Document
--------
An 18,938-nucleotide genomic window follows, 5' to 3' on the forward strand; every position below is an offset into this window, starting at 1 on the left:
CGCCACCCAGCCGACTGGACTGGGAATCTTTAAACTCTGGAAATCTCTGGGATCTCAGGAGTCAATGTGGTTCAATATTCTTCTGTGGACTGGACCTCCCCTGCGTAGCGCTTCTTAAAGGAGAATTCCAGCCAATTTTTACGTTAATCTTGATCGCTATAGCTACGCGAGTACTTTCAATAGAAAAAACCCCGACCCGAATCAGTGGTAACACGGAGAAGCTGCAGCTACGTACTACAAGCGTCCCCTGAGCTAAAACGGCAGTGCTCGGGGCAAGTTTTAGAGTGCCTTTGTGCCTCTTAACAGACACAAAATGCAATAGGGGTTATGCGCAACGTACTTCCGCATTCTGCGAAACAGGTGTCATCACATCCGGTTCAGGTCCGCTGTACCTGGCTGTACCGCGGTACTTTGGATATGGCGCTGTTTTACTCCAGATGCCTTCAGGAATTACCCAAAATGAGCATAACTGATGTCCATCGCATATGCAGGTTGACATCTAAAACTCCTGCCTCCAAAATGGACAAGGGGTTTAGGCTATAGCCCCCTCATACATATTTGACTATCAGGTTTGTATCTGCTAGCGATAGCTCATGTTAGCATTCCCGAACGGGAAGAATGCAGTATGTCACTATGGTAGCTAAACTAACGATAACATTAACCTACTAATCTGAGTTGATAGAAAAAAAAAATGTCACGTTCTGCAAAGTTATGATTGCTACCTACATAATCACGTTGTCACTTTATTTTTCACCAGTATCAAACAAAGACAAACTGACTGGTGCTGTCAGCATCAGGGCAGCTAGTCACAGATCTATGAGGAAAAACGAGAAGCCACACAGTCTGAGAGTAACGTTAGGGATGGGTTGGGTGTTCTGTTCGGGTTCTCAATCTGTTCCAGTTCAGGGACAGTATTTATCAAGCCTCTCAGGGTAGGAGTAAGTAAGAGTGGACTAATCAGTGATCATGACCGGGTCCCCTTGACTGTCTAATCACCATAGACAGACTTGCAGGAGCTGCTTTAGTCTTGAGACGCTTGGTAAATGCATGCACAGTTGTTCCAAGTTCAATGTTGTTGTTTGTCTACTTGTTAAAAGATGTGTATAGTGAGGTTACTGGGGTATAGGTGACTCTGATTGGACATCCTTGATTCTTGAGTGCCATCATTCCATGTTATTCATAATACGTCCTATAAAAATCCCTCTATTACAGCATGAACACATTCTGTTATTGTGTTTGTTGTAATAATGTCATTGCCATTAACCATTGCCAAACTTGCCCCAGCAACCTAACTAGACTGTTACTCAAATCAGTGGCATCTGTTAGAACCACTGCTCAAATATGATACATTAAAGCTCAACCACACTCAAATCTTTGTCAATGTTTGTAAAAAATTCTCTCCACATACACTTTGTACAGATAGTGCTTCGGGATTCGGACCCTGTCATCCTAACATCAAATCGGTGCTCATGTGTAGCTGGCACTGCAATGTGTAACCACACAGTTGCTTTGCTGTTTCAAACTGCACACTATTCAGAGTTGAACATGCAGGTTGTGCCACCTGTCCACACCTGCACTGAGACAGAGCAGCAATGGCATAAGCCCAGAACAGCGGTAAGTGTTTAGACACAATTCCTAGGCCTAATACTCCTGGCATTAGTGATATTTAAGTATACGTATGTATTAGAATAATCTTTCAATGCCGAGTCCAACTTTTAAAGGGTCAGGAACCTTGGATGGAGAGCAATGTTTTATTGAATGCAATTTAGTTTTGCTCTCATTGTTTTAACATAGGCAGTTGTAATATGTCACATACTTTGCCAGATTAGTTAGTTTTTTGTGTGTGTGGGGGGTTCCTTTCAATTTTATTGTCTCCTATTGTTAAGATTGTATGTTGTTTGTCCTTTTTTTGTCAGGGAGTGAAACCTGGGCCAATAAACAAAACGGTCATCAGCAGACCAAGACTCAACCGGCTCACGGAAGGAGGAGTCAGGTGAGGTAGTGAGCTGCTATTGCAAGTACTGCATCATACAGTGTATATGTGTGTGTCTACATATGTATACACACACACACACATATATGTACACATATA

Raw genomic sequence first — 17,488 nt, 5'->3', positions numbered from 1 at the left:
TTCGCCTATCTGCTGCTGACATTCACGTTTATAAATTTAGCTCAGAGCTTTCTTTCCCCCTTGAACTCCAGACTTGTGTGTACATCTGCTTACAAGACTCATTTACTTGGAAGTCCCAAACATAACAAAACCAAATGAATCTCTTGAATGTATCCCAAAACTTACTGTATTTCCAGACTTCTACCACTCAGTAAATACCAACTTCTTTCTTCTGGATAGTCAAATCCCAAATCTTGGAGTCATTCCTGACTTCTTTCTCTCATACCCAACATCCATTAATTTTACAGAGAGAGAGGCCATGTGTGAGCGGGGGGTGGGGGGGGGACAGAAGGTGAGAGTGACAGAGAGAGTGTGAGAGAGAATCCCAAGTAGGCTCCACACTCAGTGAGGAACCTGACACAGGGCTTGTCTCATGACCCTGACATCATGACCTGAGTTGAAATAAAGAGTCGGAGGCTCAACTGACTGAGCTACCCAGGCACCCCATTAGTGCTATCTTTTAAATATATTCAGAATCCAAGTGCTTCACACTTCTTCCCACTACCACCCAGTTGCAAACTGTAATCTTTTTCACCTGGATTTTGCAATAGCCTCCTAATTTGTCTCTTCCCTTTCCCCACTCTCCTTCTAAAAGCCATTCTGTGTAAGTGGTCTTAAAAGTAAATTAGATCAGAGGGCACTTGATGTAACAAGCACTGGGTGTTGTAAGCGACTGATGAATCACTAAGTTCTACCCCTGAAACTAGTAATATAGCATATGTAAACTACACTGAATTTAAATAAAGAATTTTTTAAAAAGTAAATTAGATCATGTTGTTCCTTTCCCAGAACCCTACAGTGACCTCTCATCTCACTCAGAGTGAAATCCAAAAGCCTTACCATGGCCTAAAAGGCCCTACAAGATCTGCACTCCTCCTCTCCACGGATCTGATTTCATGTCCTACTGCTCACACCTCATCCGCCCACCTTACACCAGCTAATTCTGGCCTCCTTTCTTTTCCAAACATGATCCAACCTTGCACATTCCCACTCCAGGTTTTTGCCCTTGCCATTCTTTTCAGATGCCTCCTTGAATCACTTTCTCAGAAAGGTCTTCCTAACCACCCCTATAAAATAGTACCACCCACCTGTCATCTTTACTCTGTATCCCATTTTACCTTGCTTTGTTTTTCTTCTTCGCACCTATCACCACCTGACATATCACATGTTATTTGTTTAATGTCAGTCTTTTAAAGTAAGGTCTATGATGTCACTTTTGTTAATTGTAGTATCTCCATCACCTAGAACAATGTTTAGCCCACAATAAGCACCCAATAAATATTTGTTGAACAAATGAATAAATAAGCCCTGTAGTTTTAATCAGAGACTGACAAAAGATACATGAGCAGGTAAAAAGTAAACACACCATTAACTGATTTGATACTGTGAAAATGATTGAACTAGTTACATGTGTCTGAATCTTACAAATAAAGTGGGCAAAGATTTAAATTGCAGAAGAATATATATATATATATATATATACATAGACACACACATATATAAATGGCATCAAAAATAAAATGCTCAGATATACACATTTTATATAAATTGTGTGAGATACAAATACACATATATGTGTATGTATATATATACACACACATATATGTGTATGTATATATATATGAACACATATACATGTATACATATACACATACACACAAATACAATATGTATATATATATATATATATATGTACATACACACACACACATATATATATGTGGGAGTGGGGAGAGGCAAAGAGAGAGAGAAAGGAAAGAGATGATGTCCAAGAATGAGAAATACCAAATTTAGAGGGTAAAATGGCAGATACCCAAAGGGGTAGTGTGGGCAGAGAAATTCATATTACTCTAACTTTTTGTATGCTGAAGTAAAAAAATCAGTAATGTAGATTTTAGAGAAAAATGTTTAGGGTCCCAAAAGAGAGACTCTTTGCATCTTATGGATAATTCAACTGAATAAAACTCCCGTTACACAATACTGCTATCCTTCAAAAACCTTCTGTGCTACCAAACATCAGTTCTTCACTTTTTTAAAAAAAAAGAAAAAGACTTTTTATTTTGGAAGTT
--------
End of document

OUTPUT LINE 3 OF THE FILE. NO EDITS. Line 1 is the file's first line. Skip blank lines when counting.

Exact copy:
Raw genomic sequence first — 17,488 nt, 5'->3', positions numbered from 1 at the left: